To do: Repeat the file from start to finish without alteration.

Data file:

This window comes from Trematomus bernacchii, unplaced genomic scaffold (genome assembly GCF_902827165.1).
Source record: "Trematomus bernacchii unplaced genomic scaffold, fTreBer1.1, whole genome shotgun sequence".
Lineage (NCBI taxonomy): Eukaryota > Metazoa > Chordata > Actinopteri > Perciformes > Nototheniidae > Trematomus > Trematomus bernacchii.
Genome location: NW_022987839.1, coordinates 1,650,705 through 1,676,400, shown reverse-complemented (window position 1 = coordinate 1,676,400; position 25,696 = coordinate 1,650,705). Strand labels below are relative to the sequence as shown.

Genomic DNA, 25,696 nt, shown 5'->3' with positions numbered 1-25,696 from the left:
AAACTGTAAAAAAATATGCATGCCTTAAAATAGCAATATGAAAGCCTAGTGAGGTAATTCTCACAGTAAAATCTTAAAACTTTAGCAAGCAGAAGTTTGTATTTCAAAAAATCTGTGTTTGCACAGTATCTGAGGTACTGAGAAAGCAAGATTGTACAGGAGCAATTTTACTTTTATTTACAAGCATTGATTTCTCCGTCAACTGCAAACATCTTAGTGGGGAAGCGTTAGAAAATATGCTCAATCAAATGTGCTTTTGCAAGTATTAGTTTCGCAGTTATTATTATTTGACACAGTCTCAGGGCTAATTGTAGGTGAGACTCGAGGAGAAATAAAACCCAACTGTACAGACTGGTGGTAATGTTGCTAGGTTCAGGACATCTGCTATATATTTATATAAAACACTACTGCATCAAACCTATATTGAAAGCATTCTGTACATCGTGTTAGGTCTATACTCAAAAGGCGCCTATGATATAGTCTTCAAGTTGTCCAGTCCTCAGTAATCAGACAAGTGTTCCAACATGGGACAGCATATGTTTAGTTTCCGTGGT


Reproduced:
This window comes from Trematomus bernacchii, unplaced genomic scaffold (genome assembly GCF_902827165.1).
Source record: "Trematomus bernacchii unplaced genomic scaffold, fTreBer1.1, whole genome shotgun sequence".
Lineage (NCBI taxonomy): Eukaryota > Metazoa > Chordata > Actinopteri > Perciformes > Nototheniidae > Trematomus > Trematomus bernacchii.
Genome location: NW_022987839.1, coordinates 1,650,705 through 1,676,400, shown reverse-complemented (window position 1 = coordinate 1,676,400; position 25,696 = coordinate 1,650,705). Strand labels below are relative to the sequence as shown.

Genomic DNA, 25,696 nt, shown 5'->3' with positions numbered 1-25,696 from the left:
AAACTGTAAAAAAATATGCATGCCTTAAAATAGCAATATGAAAGCCTAGTGAGGTAATTCTCACAGTAAAATCTTAAAACTTTAGCAAGCAGAAGTTTGTATTTCAAAAAATCTGTGTTTGCACAGTATCTGAGGTACTGAGAAAGCAAGATTGTACAGGAGCAATTTTACTTTTATTTACAAGCATTGATTTCTCCGTCAACTGCAAACATCTTAGTGGGGAAGCGTTAGAAAATATGCTCAATCAAATGTGCTTTTGCAAGTATTAGTTTCGCAGTTATTATTATTTGACACAGTCTCAGGGCTAATTGTAGGTGAGACTCGAGGAGAAATAAAACCCAACTGTACAGACTGGTGGTAATGTTGCTAGGTTCAGGACATCTGCTATATATTTATATAAAACACTACTGCATCAAACCTATATTGAAAGCATTCTGTACATCGTGTTAGGTCTATACTCAAAAGGCGCCTATGATATAGTCTTCAAGTTGTCCAGTCCTCAGTAATCAGACAAGTGTTCCAACATGGGACAGCATATGTTTAGTTTCCGTGGT